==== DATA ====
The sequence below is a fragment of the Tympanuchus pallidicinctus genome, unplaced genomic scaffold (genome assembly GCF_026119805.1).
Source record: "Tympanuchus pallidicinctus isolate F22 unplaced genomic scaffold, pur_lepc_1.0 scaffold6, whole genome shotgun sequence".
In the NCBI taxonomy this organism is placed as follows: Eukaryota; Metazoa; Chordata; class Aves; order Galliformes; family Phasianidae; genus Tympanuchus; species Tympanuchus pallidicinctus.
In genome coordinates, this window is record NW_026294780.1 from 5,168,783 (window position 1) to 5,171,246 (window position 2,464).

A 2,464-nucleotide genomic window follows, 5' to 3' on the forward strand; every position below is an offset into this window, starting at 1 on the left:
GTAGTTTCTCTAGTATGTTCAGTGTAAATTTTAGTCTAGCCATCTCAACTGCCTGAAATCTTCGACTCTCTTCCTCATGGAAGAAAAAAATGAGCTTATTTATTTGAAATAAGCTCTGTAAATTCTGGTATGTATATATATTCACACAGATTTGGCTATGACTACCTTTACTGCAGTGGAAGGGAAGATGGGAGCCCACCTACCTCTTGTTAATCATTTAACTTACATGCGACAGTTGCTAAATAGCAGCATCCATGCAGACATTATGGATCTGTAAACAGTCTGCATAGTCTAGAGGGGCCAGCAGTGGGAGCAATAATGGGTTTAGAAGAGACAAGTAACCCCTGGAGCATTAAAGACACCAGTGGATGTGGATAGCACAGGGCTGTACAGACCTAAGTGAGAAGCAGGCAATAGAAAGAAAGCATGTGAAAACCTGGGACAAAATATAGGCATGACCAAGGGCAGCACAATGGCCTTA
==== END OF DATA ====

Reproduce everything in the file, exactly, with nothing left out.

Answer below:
The sequence below is a fragment of the Tympanuchus pallidicinctus genome, unplaced genomic scaffold (genome assembly GCF_026119805.1).
Source record: "Tympanuchus pallidicinctus isolate F22 unplaced genomic scaffold, pur_lepc_1.0 scaffold6, whole genome shotgun sequence".
In the NCBI taxonomy this organism is placed as follows: Eukaryota; Metazoa; Chordata; class Aves; order Galliformes; family Phasianidae; genus Tympanuchus; species Tympanuchus pallidicinctus.
In genome coordinates, this window is record NW_026294780.1 from 5,168,783 (window position 1) to 5,171,246 (window position 2,464).

A 2,464-nucleotide genomic window follows, 5' to 3' on the forward strand; every position below is an offset into this window, starting at 1 on the left:
GTAGTTTCTCTAGTATGTTCAGTGTAAATTTTAGTCTAGCCATCTCAACTGCCTGAAATCTTCGACTCTCTTCCTCATGGAAGAAAAAAATGAGCTTATTTATTTGAAATAAGCTCTGTAAATTCTGGTATGTATATATATTCACACAGATTTGGCTATGACTACCTTTACTGCAGTGGAAGGGAAGATGGGAGCCCACCTACCTCTTGTTAATCATTTAACTTACATGCGACAGTTGCTAAATAGCAGCATCCATGCAGACATTATGGATCTGTAAACAGTCTGCATAGTCTAGAGGGGCCAGCAGTGGGAGCAATAATGGGTTTAGAAGAGACAAGTAACCCCTGGAGCATTAAAGACACCAGTGGATGTGGATAGCACAGGGCTGTACAGACCTAAGTGAGAAGCAGGCAATAGAAAGAAAGCATGTGAAAACCTGGGACAAAATATAGGCATGACCAAGGGCAGCACAATGGCCTTA